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The Most Important Attributes to Look for in Potential Managers

ants_carrying_appleEfficiency is a buzzword that often gets tossed around. No matter what sector you work in, efficiency strives to improve our everyday life. When it comes to making a workplace more efficient, you can look at your processes, but it’s often the people that make all the difference. 

When you want to make a culture change, it’s often best to start at the top, with executives and managers. Shockingly, nearly 43% of employees thought that they could do a better job of managing people than their manager could, and this level of dissatisfaction can cause a bad environment, as well as inefficiency.

For those currently employed or looking for work, it's important not to overlook how efficient your current or prospective employer is. When interviewing for a new position, we consider company culture, our commute time, salary and job responsibilities. But, efficiency, how long it takes for you to hear back from the hiring manager, the varying communications you receive during the interview process, and so on and so forth, are strong indicators for how processes operation behind the scenes. 

While people run the process, leadership sets the tone. Below are some key skills that executives and managers should embody. Important considerations if you're out there interviewing, or in between offers. 

1. Communication

It may seem obvious that someone in an executive position should have good communication skills, but it is surprising how often a simple problem has to be escalated, simply because instructions weren’t passed on properly. Poor communication skills can cause efficiency problems such as:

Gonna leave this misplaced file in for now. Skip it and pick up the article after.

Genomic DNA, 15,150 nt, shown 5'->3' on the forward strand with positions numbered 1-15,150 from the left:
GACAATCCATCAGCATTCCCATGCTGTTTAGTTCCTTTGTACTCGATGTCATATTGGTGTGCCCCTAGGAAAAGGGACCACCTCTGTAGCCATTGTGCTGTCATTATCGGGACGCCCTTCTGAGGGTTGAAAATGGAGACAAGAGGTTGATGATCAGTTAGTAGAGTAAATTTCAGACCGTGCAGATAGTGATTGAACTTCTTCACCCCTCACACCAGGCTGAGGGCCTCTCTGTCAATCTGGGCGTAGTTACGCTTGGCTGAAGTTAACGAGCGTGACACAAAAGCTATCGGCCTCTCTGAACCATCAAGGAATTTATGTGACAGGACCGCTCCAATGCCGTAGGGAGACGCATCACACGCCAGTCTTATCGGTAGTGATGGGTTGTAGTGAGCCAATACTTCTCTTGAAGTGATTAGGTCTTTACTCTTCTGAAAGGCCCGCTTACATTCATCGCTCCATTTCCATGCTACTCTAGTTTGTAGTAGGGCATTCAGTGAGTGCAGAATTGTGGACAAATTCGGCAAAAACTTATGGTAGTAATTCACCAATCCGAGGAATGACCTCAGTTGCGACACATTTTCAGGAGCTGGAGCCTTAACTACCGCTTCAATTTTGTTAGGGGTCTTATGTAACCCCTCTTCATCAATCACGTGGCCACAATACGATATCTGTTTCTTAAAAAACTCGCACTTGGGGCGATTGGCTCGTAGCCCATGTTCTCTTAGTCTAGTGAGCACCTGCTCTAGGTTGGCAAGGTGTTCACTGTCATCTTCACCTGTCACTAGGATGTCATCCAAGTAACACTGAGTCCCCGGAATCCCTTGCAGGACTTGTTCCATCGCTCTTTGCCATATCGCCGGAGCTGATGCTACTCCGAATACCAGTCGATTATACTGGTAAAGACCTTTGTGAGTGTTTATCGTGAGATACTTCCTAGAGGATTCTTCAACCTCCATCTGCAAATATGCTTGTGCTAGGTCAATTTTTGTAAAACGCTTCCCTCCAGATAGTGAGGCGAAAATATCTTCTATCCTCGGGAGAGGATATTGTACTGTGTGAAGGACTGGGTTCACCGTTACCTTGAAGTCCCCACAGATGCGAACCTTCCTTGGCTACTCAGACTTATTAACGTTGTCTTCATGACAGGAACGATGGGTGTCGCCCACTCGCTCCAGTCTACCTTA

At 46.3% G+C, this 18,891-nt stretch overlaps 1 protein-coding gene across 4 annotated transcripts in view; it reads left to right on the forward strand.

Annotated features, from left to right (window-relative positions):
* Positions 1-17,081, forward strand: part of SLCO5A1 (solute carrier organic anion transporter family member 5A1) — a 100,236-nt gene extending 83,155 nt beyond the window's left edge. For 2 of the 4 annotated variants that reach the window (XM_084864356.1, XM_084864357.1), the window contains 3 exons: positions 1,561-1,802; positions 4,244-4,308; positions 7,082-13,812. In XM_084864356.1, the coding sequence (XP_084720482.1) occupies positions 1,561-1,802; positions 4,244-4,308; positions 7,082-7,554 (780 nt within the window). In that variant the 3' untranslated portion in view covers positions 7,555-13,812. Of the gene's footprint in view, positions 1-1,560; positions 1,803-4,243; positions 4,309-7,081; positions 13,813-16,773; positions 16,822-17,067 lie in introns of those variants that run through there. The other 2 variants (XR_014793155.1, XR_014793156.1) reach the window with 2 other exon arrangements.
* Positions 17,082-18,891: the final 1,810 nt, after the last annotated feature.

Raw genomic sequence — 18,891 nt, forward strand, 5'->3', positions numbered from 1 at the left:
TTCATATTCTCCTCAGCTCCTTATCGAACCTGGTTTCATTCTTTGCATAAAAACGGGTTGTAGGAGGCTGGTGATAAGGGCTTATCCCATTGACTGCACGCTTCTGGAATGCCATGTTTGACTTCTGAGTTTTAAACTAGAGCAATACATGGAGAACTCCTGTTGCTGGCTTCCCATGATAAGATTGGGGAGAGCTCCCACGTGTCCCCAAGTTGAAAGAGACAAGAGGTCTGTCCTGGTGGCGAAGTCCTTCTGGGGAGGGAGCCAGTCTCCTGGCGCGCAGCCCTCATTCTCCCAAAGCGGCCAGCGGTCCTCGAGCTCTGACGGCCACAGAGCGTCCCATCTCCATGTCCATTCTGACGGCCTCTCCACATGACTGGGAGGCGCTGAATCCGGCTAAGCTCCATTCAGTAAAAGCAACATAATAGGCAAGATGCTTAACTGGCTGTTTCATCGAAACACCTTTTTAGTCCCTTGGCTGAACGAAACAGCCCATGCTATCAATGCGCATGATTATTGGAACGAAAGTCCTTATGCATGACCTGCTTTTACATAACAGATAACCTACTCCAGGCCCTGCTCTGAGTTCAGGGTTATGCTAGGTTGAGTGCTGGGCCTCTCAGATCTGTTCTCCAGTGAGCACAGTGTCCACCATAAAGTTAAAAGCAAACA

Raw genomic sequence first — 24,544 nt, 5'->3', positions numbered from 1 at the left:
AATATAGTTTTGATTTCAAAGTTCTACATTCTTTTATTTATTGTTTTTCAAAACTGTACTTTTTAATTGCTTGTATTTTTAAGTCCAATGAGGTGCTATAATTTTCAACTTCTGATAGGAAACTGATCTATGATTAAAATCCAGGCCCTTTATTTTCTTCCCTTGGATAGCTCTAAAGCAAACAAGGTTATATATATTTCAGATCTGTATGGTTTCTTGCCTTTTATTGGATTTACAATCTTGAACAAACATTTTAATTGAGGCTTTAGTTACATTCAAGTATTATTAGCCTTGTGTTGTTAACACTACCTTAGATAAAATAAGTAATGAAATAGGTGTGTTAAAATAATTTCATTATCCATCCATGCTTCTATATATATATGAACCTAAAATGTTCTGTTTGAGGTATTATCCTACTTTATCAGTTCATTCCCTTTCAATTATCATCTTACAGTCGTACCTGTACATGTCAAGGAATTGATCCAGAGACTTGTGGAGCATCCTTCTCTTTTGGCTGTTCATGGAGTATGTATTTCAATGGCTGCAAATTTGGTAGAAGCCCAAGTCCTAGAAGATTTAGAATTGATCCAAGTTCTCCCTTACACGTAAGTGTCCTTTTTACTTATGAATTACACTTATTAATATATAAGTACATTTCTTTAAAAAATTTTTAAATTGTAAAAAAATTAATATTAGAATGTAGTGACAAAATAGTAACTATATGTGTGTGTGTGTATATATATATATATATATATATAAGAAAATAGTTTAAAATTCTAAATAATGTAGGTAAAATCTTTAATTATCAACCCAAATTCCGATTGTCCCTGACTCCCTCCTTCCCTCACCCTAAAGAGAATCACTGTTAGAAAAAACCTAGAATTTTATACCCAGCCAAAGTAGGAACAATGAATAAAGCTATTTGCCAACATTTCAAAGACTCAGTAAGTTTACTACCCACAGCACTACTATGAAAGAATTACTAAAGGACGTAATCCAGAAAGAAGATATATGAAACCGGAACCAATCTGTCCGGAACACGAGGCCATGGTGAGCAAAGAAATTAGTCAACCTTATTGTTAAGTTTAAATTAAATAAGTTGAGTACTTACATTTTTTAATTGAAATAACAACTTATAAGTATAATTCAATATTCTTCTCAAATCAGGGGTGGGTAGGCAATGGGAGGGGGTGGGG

• Lost orders
  • Slow production
  • Excess waste
  • Slow response to queries
  • Delays in orders or launching products
  • High staff turnover

The best way to solve communication problems is to see how people are communicating right now. If they are doing everything via e-mail, and people aren’t responding right away, then you need to encourage more face to face or phone communication whenever possible. You could also offer incentives or targets for productivity, which means managers will be more likely to chase things up and seek resolutions quickly.

Ideally, employees should be able to have a one to one session with their manager every now and again. This ensures they clear up any matters that have arisen, and that the employee feels appreciated and on track.

2. Change management

Managing things on a day to day basis is one thing, but do your executives have what it takes to spearhead a major change? A big part of an executive’s job is explaining changes in procedure, and many of them could benefit from a coaching course by Humantechnics. This will allow them to mentor those under them, and to come up with training procedures that make the switchovers so much easier.

3. Developing people

Further to ensuring people are trained for changes, a good executive or manager should know exactly how to get the best out of people in order to make the business more efficient. This can include finding people’s strengths and weaknesses, as well as having the creativity to be able to use these resources to their full potential.

4. Managing risks

If executives don’t know how to manage risks, then you can end up with an incredibly sluggish, bloated organization with lots of unnecessary bureaucracy and paperwork. That’s why it’s important for executives to learn appropriate risk management skills, ensuring that there’s enough risk for the company to move forward, without getting into dangerous territory. Some sectors minimize risk as much as possible, whereas others such as financial institutions, often celebrate it. That’s why it’s important to be clear with your executives exactly where your company stands and what you will tolerate.

Being an executive or manager isn’t just about knowing everything about the company, or being able to cut costs. It’s a complex job that involves creativity, analysis skills, and people skills. Strong managers will always be looking at ways to develop not only their careers, but empower and foster the employees around them.


This post was written by Samantha Merrylees. Samantha is a writer for HumanTechnics, a UK-based company specialising in coaching, learning and development, and HR. Their programmes are accredited by recognised institutions.

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